An Irish Reflection

St. Patrick’s Day has traditionally been a holiday for Americans of Irish descent to take time to appreciate and acknowledge their heritage and ancestry. Through the years, however, many have come to adopt a 24-hour long Irish pedigree, regardless of generations before them, opting to take part in a festive celebration of binge drinking and sporting green clothing.
Coastal Point • RYAN SAXTON: Brendan and Tricia McNamee in their home in Millville. Brendan is a first generation Irish-American.Coastal Point • RYAN SAXTON:
Brendan and Tricia McNamee in their home in Millville. Brendan is a first generation Irish-American.

However, for at least one local Irishman, St. Patrick’s Day brings with it a simplistic, yet nostalgic quality.

Brendan McNamee was reared in a small home in a portion of Northern Ireland called Upper Gallon. With 11 others in the household, and a handful of farmhands and peers coming and going each week, life in Upper Gallon was always anything but boring.

From an early age, McNamee knew he wanted to work with his hands. His grandfather saved his money and purchased land a few acres at a time, as families emigrated from Ireland. With nearly 1,400 acres, he raised livestock and crops, turning them around each season to support the family.

Though he helped to tend the farm, McNamee also began small construction projects in the area, designing feed troughs, windows and doors for his home and neighboring farmers. They found it cheaper to purchase the wood and tools alone and have McNamee assemble them.

He became a prodigy, installing windows and frames as early as his preteens. He later studied construction and contracting through college in Ireland, as well. A friend convinced him that there was a much better opportunity waiting in America, and in April of 1973, at the age of 21, McNamee made his move to Philadelphia.

Sure enough, he found plenty of work, and he moved to the Millville, Del., area in 1997, closer to the family of his wife, Tricia, who also has a strong Irish background. Tricia herself was raised in Belfast, Northern Ireland. Her family name, McCaffery, is among one of the most well-known in Belfast.

Once in Millville, McNamee started his own small renovation and construction business. A modest ad in the newspaper brought in an abundance of homeowners looking for a contractor for small projects — so much, in fact, that after only a few weeks, he had to cancel the ad. From there, his name and work circulated through word of mouth, and McNamee has been doing what he loves ever since.

His labor-intensive, family-oriented Catholic mindset stuck with him, and to this day, he said, many who know well the American version of the holiday are shocked to find what St. Patrick’s Day really means to him.

“It’s really very much a holy day in Ireland,” he said. “There, it’s a time for families to be together, but in the United States, it’s totally different.”

Many Irish entertainers and musicians flock to the U.S. for the holiday, due to the festive celebration the States have turned it into. Irish bands, such as the Irish Tenors, The Pogues, The Chieftains and The Craic, have all head to the U.S. for the holiday. Most have their eyes set on New York, Boston and Chicago, as they bring in large St. Patrick’s Day crowds. McNamee’s nephew, as well, is planning a tour around America with his band.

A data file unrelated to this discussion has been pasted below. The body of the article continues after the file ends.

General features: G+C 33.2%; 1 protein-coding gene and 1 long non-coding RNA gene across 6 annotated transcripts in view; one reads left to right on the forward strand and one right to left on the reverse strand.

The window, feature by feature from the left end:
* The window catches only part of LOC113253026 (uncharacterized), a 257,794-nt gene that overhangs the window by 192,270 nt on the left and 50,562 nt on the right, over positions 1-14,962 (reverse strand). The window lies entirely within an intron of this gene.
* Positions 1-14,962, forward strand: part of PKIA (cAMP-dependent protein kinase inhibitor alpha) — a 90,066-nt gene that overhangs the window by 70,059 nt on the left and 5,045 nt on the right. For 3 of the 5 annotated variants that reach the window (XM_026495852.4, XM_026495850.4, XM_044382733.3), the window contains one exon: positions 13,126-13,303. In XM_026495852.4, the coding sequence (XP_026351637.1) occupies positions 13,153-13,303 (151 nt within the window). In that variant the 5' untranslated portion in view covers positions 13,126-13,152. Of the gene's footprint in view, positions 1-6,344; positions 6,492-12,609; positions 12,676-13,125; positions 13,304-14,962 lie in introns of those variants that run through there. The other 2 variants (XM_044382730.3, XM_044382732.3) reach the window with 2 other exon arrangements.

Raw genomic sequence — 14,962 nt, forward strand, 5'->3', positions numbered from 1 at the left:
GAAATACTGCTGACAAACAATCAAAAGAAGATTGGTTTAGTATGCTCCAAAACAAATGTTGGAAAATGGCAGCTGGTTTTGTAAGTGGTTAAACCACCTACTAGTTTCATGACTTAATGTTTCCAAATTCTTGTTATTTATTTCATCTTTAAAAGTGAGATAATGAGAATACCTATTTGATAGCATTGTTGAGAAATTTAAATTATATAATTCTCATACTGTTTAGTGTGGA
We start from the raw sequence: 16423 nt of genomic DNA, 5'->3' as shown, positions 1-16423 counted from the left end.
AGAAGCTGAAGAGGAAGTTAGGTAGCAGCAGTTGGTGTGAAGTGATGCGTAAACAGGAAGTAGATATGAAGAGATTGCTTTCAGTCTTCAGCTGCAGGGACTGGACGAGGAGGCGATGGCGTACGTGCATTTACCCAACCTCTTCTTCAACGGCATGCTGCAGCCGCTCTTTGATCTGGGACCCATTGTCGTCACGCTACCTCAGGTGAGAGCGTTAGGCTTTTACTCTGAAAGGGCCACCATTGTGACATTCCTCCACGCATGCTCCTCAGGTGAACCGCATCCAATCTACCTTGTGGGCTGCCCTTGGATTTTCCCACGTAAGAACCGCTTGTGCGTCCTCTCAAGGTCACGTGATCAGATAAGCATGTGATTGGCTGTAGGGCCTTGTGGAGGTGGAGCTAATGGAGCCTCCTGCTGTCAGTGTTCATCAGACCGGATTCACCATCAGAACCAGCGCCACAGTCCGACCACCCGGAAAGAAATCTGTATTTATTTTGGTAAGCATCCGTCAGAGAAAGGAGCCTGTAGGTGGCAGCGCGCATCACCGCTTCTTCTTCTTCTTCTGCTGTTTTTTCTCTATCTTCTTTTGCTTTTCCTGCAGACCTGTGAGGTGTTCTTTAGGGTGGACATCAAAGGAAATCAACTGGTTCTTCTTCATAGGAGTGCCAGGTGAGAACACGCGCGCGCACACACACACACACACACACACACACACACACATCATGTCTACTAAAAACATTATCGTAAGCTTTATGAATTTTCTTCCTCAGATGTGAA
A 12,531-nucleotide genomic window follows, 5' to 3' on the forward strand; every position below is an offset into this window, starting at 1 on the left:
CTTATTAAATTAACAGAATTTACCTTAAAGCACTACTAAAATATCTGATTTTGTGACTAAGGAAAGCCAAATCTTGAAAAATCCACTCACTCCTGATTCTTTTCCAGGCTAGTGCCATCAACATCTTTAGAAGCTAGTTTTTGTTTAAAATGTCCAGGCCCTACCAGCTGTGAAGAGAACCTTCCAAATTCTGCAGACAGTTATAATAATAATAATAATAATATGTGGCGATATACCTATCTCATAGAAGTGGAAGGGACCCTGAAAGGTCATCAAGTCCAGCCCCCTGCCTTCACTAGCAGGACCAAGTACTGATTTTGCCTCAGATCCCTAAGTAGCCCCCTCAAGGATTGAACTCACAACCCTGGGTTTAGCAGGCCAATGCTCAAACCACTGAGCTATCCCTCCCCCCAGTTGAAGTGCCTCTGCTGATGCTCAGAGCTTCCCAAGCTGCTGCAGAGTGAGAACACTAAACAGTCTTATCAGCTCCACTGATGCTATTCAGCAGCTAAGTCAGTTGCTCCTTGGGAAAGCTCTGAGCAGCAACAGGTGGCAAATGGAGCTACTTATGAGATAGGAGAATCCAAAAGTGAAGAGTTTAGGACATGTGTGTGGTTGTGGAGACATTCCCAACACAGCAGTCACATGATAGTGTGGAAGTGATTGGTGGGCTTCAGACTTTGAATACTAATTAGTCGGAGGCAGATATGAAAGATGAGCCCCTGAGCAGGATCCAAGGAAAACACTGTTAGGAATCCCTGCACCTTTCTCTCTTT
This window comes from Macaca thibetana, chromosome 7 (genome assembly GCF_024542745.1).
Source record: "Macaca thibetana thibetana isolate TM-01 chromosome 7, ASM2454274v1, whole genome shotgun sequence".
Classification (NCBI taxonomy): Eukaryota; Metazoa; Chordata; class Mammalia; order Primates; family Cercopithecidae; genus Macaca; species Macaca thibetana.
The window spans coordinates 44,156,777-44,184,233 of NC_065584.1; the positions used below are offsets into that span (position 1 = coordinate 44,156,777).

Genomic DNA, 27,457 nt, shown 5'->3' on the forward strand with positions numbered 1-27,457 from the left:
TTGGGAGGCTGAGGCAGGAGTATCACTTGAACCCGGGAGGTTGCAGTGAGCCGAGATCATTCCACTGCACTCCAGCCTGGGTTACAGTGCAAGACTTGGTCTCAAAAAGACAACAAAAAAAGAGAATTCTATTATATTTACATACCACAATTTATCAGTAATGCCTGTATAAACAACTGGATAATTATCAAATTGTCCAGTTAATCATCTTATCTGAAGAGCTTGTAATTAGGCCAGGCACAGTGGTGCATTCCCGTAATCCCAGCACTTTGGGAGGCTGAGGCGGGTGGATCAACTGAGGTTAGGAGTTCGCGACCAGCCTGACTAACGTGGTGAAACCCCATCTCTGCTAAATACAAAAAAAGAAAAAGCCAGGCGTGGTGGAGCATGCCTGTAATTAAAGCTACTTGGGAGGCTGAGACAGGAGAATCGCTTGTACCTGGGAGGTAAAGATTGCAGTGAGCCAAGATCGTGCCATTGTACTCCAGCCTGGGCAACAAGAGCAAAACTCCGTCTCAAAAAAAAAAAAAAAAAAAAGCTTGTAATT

“Even Irish politicians come over to America for St. Patrick’s Day,” he added.

McNamee said that for recent March 17’s, he finds himself working more often than not.

“It’s hard for me to really get excited about the holiday,” he said. He attributes much of the drive for celebration of St. Patrick’s Day to second-generation Irish-Americans.

“It’s not really the first generation, like myself,” he said, referring to those who had come to the U.S. from Ireland at young ages and early adulthood. “Their descendents are the ones who really want to get out there and show that they’re Irish. That’s not to say that all of the people coming from Ireland don’t. For myself, personally, it wasn’t ever a big party day.”

McNamee claims that he never goes out of his way to sport green on St. Patrick’s Day. “People come up to me and ask, ‘Where’s your green?’” McNamee said. “I don’t need to wear it on my clothes — I wear it on my tongue. I don’t need to wear green to show I’m Irish.”

Despite a moderately tame observance for the holiday, McNamee is sure to pay tribute to his heritage. He said that while he may not be your stereotypical, belligerent Irishman, he still has a great pride for where he came from.

“There are two types of people in the world,” said McNamee, “those who are Irish, and those who wish they were Irish.” Paintings of Irish landscapes line the wall of his home. A stack of The Irish Echo, a weekly American Irish newspaper, accumulates in his family room.

He said he’s never had any problems with others over his national origins since coming to the United States, or in going around the world, for that matter. “I’ve been well-received wherever I go,” he said. “Everyone’s always really friendly. Americans have quite a fascination with the Irish heritage, almost like a love for the language and culture. They tend to get really excited here, just to hear you start talking.”

Happily married for 31 years, Brendan and wife Tricia carry on the traditions of their families growing up.

“We were always taught to do the right thing and keep your nose clean,” said McNamee. “Family’s very important. Everyone always respected each other, and everyone has managed to stay very close.”

This St. Patrick’s Day, the two plan to head to Florida. But since moving to the United States, McNamee boasts 45 separate visits to the island country that he still calls home.

“It’s always great to get back,” he said. “It’s absolutely gorgeous and I miss it terribly, sometimes. You never really look up and realize the beauty of Ireland until you leave it.”